Ashley is a man, and he’s typical of an increasing number of males who present to EDEN in Auckland, says counsellor Victoria Marsden.
“Yo-yo eating, restricting, eating past fullness, body dysmorphia … we see men and women of all shapes and sizes afflicted with eating difficulties ranging right across the spectrum—including an increasing number of people who have become fixated on healthy eating.”
The term ‘orthorexia’ was coined by Californian doctor Steven Bratman in 1997 to describe this fixation with “righteous eating”. Orthorexic eating is ordered by strict rules, and thinking about healthful foods and planning meals take several hours per day. Regimens vary: some eliminate all artificial additives, fats or sugar; others allow only raw food or fruit. One survey of students by the University of Rome found that 6.9 percent exhibited orthorexic behaviour, with a higher prevalence among men.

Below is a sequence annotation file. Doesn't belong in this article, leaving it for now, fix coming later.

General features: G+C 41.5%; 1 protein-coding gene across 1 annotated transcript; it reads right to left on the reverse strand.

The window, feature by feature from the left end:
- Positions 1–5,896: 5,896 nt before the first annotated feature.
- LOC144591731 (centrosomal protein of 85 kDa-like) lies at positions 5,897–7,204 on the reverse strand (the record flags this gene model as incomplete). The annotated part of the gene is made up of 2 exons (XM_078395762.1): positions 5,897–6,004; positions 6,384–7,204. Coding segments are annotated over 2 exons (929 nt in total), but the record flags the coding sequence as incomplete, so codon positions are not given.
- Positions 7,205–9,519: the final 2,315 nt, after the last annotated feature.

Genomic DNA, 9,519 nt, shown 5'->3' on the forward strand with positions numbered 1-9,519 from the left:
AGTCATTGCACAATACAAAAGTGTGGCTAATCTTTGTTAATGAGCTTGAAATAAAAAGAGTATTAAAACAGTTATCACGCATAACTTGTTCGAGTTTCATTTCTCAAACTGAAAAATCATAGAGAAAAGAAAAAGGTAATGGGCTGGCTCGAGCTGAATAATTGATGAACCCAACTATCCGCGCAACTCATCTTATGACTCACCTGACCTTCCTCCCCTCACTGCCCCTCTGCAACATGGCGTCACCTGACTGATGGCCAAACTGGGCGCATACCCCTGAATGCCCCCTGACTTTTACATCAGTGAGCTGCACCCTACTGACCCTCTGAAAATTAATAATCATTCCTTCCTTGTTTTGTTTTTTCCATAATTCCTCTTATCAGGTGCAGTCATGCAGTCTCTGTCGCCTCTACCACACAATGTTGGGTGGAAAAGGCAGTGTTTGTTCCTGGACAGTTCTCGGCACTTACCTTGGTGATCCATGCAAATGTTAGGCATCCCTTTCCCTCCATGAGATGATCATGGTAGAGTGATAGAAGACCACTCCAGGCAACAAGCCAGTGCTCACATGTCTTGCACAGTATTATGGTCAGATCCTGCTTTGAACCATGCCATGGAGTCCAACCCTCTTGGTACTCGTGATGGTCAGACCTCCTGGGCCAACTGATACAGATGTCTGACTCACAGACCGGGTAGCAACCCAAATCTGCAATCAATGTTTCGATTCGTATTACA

Orthorexics can be perfectionists, driven by the ideal of food that is nutritious and pure, continually refining and restricting their diets. Sufferers place the virtue of the food above the pleasure of eating it, and risk social isolation in order to follow strict eating plans. They may also be keen to talk about the benefits of their regimens, and may feel their dietary paths make them better people. Orthorexia can be treated, but sufferers may not think they need any help.
Living in the shadow of an eating difficulty limits your enjoyment of life and hampers your ability to achieve your goals. If you think you might be struggling with orthorexia (or any other eating-related difficulty), don’t be afraid to take the first step and ask for support—from those around you or from a health professional that you trust.
To contact the Eating Difficulties Education Network (EDEN), phone 09-378 9039 or visit www.eden.org.nz